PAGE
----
Bill Bryant - Yamaha Motolife
A life on two wheels was always on the cards for UK-born Bill Bryant. His father – also Bill – was a handy scrambles racer back in the day and ended up riding motocross for Team Great Britain in the European Championships. Perhaps inevitably, Bill junior caught the bug and went racing himself. “I was on a motorbike pretty much as soon as I could walk,” he says cheerfully.
When it was time to hang up his racing boots, Bill turned to restoration projects to help scratch his motorcycling itch. Tinkering with old bikes naturally led to track days so he could stretch the legs of his lovingly restored classics. One thing has remained constant through Bill's motorcycle journey - the tuning fork logo of Yamaha
"I was on a motorbike pretty much as soon as I could walk"
Wander Into Bill’s shed and you will encounter an eclectic mix of Yamahas, all of which have names. Pamela (1991 FZR600), Samantha (1981 RD350LC) and Carmen (1989 FZR250) are among them. The racer-turned-part-time-restorer cheerfully admits to becoming a dedicated Yamaha nut through a process of osmosis. It wasn’t always the case, though his ‘conversion’ did happen a long time ago.
The whole osmosis Yamaha thing happened through Eric Cheney, a champion British motocross rider. Cheney was a close friend of Bill Snr, and by the time Bill Jr. was taking his motocross racing seriously, Eric had turned his considerable talents to chassis design. One of his frames helped fellow Briton Phil Read win the 1970 250 GP world title with Yamaha. “I was doing dirt track riding as a junior and switched up to motocross when I was 17, " Bill reveals. "I was riding some other brand and I blew up the engine. I didn’t have a lot of money but managed to scrape together enough for a Yamaha YZ250F. Eric said to me, ‘I know what the works teams do with the swinging arm – bring it over and I’ll fix that up’. He turned it into a really nice handling bike.”
The motocross career took a back seat at one stage, courtesy of a bout of glandular fever. On his return, the chance to buy an ex-works Yamaha YZ250J came up, again through Eric. “My first race on it, and the first race of the season, was on a track I really liked – a really technical track,” he explains. “I hadn’t trained for months and was weak and unfit, but I just had to get out there on the new bike. I won my first race, finished runner-up in the second, and faded to ninth in the third. I just ran out of steam but still got second overall for the day! That was a special tool – a really nice bike to ride.”
Like many promising riders, Bill saw a potential career in what he was doing. “I raced motocross for a couple of years sponsored by my father through his business as well as being supported by a Japanese electronics company. Then I switched to road racing. As my dad wasn’t into road racing, I lost his sponsorship. I funded it all myself for a year, hoping to get a sponsored ride somewhere.”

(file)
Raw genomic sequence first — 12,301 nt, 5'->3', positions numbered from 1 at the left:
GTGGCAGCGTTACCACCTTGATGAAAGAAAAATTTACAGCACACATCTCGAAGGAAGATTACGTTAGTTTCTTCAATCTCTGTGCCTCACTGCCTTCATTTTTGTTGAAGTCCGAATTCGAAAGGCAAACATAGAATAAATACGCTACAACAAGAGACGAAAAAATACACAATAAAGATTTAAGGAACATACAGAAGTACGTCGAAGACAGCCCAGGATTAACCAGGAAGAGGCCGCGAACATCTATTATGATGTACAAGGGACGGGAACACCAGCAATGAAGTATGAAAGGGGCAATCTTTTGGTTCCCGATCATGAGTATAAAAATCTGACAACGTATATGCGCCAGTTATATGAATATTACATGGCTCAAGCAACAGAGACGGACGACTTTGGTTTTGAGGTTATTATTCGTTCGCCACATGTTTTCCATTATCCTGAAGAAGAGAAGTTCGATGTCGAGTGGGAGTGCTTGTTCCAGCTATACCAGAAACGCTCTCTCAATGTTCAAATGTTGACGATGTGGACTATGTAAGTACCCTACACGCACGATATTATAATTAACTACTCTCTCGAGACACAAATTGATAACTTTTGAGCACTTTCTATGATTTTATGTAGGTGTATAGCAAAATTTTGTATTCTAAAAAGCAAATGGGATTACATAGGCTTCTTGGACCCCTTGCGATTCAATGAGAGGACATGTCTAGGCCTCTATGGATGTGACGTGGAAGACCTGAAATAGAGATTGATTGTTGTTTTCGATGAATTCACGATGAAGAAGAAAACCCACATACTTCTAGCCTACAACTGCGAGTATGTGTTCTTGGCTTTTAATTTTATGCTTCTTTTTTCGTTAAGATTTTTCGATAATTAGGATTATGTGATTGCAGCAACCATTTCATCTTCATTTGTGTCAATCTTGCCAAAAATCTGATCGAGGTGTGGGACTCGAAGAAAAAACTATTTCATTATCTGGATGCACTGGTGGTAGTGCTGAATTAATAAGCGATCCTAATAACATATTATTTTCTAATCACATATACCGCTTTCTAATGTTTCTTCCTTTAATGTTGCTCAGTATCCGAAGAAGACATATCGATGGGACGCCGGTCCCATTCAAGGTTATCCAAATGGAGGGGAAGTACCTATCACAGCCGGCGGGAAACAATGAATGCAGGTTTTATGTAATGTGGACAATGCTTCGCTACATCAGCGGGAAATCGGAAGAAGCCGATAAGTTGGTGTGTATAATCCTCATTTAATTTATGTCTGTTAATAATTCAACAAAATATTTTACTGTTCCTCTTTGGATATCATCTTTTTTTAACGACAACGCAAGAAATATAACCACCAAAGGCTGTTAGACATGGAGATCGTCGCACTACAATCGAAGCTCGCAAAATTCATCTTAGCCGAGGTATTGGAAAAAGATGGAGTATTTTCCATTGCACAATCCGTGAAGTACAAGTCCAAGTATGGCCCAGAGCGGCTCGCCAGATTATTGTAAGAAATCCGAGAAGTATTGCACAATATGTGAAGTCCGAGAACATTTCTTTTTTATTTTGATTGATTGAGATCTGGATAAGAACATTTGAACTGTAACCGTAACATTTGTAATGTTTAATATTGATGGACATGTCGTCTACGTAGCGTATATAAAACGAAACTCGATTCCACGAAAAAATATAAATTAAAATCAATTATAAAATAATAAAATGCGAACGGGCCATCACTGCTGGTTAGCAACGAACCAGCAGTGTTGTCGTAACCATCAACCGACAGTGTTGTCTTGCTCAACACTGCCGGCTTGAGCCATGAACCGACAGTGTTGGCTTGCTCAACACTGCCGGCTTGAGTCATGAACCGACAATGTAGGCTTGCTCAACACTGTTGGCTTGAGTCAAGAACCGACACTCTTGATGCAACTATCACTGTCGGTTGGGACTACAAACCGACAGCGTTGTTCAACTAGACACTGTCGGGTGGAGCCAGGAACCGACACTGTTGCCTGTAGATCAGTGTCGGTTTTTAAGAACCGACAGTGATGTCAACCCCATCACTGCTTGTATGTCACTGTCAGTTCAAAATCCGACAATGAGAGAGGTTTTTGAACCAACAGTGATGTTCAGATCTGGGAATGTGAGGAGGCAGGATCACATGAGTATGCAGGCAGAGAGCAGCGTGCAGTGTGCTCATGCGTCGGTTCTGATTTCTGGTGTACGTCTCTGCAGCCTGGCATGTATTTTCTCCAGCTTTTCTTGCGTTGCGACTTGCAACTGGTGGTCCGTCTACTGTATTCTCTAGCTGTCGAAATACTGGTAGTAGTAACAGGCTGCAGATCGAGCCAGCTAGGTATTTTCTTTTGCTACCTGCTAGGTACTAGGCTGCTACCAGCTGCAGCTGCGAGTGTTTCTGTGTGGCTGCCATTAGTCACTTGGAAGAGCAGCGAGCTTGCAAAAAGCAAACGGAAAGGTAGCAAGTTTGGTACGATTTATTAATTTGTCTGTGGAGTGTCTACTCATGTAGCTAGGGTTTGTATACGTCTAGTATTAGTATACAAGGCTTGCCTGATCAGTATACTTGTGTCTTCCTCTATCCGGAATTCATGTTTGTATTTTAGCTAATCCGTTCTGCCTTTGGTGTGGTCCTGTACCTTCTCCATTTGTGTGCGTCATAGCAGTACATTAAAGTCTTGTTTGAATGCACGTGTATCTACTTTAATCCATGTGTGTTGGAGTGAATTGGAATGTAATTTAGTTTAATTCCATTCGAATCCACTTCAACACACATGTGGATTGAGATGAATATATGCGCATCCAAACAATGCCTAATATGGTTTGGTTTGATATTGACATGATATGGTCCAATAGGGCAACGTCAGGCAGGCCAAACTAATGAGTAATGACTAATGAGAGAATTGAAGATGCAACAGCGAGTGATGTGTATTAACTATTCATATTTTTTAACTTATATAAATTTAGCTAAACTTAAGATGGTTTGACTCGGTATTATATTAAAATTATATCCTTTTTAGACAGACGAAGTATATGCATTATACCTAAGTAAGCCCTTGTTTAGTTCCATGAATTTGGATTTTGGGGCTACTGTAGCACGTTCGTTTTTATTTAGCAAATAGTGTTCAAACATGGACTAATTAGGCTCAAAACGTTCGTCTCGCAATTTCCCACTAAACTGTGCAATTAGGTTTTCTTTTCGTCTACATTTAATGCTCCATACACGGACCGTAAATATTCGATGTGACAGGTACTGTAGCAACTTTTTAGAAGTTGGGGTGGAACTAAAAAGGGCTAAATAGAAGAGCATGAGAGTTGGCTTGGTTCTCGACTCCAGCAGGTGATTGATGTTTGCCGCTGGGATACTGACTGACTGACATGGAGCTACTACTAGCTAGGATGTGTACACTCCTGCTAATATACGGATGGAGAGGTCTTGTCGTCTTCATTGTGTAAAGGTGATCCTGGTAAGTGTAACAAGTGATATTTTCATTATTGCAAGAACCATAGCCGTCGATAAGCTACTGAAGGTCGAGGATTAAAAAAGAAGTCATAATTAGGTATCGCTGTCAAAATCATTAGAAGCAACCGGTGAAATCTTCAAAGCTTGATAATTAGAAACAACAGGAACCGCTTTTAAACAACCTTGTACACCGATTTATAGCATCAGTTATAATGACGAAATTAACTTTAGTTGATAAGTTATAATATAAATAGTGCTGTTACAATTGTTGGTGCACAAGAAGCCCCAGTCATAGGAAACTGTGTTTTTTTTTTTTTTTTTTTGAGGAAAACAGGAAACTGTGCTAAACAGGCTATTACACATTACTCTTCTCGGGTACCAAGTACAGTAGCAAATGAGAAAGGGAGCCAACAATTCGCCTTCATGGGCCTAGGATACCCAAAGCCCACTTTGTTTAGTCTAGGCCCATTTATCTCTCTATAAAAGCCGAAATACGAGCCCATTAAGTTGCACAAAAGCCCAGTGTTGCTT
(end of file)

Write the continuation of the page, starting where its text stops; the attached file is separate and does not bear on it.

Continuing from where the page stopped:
That was back in the mid-1980s when one-make series were hot property around the world. Bill had a go at one that looked promising. “To try and get myself in front of other teams, I did a series called the Honda Hotshots and they used Honda VT250s,” he says. “Basically it was a rent-a-racer type deal. I had good success there, but could only afford to do half the series.” Bill finished a credible third in the championship, while the winner got a fully-sponsored ride.
While he didn’t win the sponsored ride he was after, someone did spot his talent and presented a proposition: “I got offered a Yamaha dealer supported ride but I had to come up with 50 per cent of the budget. Unfortunately, I had no money and no idea how to raise the budget, so I just couldn’t do it.”
Facing that harsh reality, Bill says he then focused on getting a job and living a normal life. It was during this time that Bill purchased and fell in love with a Yamaha legendary two-stroke road bike, the RD350LC. His enthusiasm for the model is still as strong today and somewhat infectious. “Back then I was in my early 20s and the RD350LC was the hooligan’s tool of choice. I thrashed mine mercilessly and had an awful lot of fun on it. It may not have been the fastest thing going around, but It was light, you could wheelie it pretty much in any gear, and you could make it handle reasonably well. It delivered so much fun, just not at warp factor speeds.”
Of course, there is now an RD350LC in the Bryant shed, bought as a restoration project, it has been brought back to its former glory and it a shining example of Bill’s exceptional attention to detail.
Other magic going on in the shed includes a pair of FZR600s; no, make that three. “I bought an FZR600 back in 2019. It was a bike I wanted to buy when they first came out (1988-89), but I had just got married and there was the mortgage and kids to think of,” he explains. What started as a project FZR600s, also required a second for spares. The second turned out to be too good to wreck, so he went out and got a third as a donor machine for the first two. The end result is two beautiful machines – a 1989 model for the road and 1991 model for the track. However, the road bike has caught the attention of a very determined collector, who was so impressed by the workmanship that he made an offer that was simply too good to refuse. You can tell this decision is still being questioned.
There are other projects to keep him amused, including the previously mentioned RD350LC, a 1989 FZR250 with its screaming 18,500rpm redline, a TT250 and IT175E.
So, what would he go out and buy with a lottery win? It seems an RD500LC V-four two-stroke is top of the list. Fingers crossed, Bill, you never know…